7 Days in May HTML version
the Prime Minister know what had been going on. It would probably mean the end of his career but at his age that didn’t
overly worry him. It would be kept from the public of course, these things always were. He would retire somewhere
abroad, probably without his wife.
As Holland walked further into the wood a dark shape followed, keeping well back in the trees, watching as he turned
off the main pathway towards a clearing he’d discovered, calling the dog to follow him. It was a nice place to sit in the late
afternoon sun and have a quiet snooze.
Holland stopped, looking back over his shoulder. The stupid dog was standing in the middle of the path, head up,
sniffing the breeze, facing back the way they’d come. He called, and after a brief pause, it turned and followed him, casting
backward glances now and then.
Holland found the clearing and walked over to his favourite spot, sitting down on the soft grass with his back against a
fallen tree trunk. Taking the newspaper from his pocket he spread it open and began reading.
Nothing to beat a lazy Saturday afternoon in the sun, catching up on the news.
Grouchie flopped down beside Holland but soon had its head up again, ears pointed forward. Giving a gruff bark, it
stood up, panting.
“Will you shut up and give a man a bit of peace and quiet!” Holland shook his paper as though that would make the
It didn’t. Grouchie had spotted something amongst the trees and his curiosity had been aroused. He waddled off to
investigate. Holland gave the dog a quick glance, then went back to his paper.
The man following Holland saw the old bulldog coming towards him and smiled, pulling an air-gun from his pocket.
Taking careful aim, waiting until the dog was just a few paces away, he tightened his finger on the trigger.
“Night, night, Grouchie. Sweet dreams,” the man muttered, pulling the trigger.
The dart hit the dog in the neck and it yelped - an unusually high pitched yelp for such a barrel-chested dog. Grouchie
shook its head, pawing at its neck, knocking the dart free, but the anaesthetic had already begun to have an affect.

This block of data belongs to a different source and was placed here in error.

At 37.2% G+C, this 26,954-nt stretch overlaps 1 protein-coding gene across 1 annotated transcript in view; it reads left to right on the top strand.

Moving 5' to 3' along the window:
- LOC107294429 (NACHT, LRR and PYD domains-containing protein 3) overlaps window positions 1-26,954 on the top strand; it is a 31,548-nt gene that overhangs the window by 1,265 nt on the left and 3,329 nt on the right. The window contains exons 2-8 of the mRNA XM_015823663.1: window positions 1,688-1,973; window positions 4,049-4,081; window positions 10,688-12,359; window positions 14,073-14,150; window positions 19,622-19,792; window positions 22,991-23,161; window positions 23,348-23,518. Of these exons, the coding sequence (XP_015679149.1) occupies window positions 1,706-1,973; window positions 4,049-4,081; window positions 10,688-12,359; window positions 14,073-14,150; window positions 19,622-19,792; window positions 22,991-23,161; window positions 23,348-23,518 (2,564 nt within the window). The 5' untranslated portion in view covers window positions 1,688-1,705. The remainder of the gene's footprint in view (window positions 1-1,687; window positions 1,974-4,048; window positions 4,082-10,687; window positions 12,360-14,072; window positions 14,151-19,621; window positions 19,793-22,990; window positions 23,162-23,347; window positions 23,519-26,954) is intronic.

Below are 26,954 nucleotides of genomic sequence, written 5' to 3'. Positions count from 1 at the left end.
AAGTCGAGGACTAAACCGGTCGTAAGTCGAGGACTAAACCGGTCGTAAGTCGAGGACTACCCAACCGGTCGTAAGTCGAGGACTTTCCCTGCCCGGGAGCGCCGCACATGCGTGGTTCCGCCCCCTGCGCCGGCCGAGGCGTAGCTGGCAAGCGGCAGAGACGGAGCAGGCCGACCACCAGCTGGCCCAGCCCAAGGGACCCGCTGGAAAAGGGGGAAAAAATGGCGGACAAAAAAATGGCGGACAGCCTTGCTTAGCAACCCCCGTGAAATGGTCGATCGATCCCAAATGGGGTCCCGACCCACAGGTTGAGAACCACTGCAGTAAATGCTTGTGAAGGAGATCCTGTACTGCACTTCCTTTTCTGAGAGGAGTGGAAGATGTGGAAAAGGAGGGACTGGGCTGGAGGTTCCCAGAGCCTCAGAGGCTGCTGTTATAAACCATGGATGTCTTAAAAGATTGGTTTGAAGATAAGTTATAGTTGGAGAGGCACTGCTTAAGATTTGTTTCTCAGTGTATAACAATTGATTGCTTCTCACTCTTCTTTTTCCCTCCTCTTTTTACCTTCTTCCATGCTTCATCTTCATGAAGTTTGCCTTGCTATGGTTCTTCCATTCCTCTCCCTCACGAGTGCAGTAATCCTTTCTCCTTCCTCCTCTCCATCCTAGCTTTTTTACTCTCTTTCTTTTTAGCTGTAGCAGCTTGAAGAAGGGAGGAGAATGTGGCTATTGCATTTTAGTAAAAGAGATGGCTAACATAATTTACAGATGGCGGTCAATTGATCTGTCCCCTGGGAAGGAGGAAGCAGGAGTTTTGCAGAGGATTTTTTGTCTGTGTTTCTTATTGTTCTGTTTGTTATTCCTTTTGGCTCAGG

The dog looked around as though confused, tottering on uncertain legs back towards where Holland sat, but it didn’t
get far before collapsing on the ground. The man bent over and picked up the dart, slipping it in his pocket for later
Holland put down his paper, laying his head back against the trunk, closing his eyes as the sun heated his face. Then
hearing something, he flicked them open again, sitting up straighter. Someone was walking towards him.
“Sir Craig Holland,” the man said in a well cultured voice.
Holland nodded. “And you are?” he asked in his usual arrogant tone, displeased that he’d been disturbed by a stranger
And where was Grouchie? That bloody dog was never around when you needed it.
Something about the self-assured man staring down at him had set alarm bells ringing in Holland’s head.
“The Senator sends his regards,” the man said, pulling the air-gun from his pocket.
As the steel tip penetrated Holland’s shirt, he scrambled to his feet, surprisingly nimble for a man his age. Pulling the
dart from his chest he looked at it, realisation dawning in his eyes, his hand whipping up to his mouth.
“Nice try old timer,” the man said, grabbing Holland’s wrist before he could swallow the dart, watching as his target’s
eyes slowly glazed over. “Nearly had to do an autopsy on you right here in the woods.”
Holland sank to his knees, then fell to his side, mouth slightly open, breathing gently. The special anaesthetic would
take a few minutes for the target’s liver and kidneys to disperse, so while he waited the man pulled Holland upright and
leant him against the tree, the way he’d found him.
Taking a large penknife from his pocket, he opened it.
The cuts were deep, the blade grating against bone as the man slashed each wrist. The cuts themselves weren’t enough
to kill Holland, such cuts seldom were, but they signalled that here was a man who wanted to end his life.
Dropping the knife on the ground beside Holland’s outstretched legs, the man pulled six packets of paracetamol from
his pocket. He opened them, tossing the bubble packs on the grass. The packs were empty, each tablet carefully removed
from its blister by gloved fingers and disposed of down the hotel toilet earlier.
Sitting beside Holland the man read his paper, waiting for the blood to pool on the ground. Satisfied, he folded the
paper, putting it back in Holland’s jacket pocket. Then he injected him behind the ear with a compound that would lead
the pathologist to conclude that Holland had died of paracetamol poisoning.
Fifteen minutes later Grouchie shook its head and stood up, swaying from side to side, eyes still glazed. A little later
the dog wandered back to his master, lying at his side, tongue lolling, waiting for him to wake up and take him home.